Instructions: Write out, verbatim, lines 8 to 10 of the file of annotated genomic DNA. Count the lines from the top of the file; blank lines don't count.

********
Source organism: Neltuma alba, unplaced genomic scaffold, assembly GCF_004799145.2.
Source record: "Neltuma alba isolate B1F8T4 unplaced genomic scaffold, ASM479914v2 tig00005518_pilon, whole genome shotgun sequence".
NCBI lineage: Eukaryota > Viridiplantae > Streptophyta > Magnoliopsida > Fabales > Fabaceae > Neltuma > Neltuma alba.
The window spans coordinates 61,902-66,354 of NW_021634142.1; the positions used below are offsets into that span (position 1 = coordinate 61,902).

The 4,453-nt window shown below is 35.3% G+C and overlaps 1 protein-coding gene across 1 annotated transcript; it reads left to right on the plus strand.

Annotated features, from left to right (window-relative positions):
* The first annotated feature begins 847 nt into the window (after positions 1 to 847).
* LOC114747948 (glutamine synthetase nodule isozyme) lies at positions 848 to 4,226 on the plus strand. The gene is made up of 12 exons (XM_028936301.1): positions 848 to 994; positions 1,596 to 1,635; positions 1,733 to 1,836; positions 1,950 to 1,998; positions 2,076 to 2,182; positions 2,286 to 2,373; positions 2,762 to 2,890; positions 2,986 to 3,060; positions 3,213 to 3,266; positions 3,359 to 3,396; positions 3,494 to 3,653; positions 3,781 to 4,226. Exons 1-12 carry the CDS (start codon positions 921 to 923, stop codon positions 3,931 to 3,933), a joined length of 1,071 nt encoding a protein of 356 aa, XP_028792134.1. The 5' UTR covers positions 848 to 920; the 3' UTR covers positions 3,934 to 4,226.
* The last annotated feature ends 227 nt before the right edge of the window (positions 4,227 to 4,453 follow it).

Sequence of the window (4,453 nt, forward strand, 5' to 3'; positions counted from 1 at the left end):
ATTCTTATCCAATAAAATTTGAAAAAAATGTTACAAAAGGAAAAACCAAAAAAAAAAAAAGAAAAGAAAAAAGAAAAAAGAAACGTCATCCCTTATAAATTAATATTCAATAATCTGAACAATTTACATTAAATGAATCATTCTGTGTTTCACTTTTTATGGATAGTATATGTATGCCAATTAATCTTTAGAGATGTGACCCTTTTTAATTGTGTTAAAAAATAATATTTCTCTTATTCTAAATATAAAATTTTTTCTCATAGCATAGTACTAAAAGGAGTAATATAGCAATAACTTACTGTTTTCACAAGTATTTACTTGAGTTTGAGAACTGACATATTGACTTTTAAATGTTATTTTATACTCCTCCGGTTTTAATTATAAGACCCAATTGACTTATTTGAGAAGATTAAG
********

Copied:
* LOC114747948 (glutamine synthetase nodule isozyme) lies at positions 848 to 4,226 on the plus strand. The gene is made up of 12 exons (XM_028936301.1): positions 848 to 994; positions 1,596 to 1,635; positions 1,733 to 1,836; positions 1,950 to 1,998; positions 2,076 to 2,182; positions 2,286 to 2,373; positions 2,762 to 2,890; positions 2,986 to 3,060; positions 3,213 to 3,266; positions 3,359 to 3,396; positions 3,494 to 3,653; positions 3,781 to 4,226. Exons 1-12 carry the CDS (start codon positions 921 to 923, stop codon positions 3,931 to 3,933), a joined length of 1,071 nt encoding a protein of 356 aa, XP_028792134.1. The 5' UTR covers positions 848 to 920; the 3' UTR covers positions 3,934 to 4,226.
* The last annotated feature ends 227 nt before the right edge of the window (positions 4,227 to 4,453 follow it).

Sequence of the window (4,453 nt, forward strand, 5' to 3'; positions counted from 1 at the left end):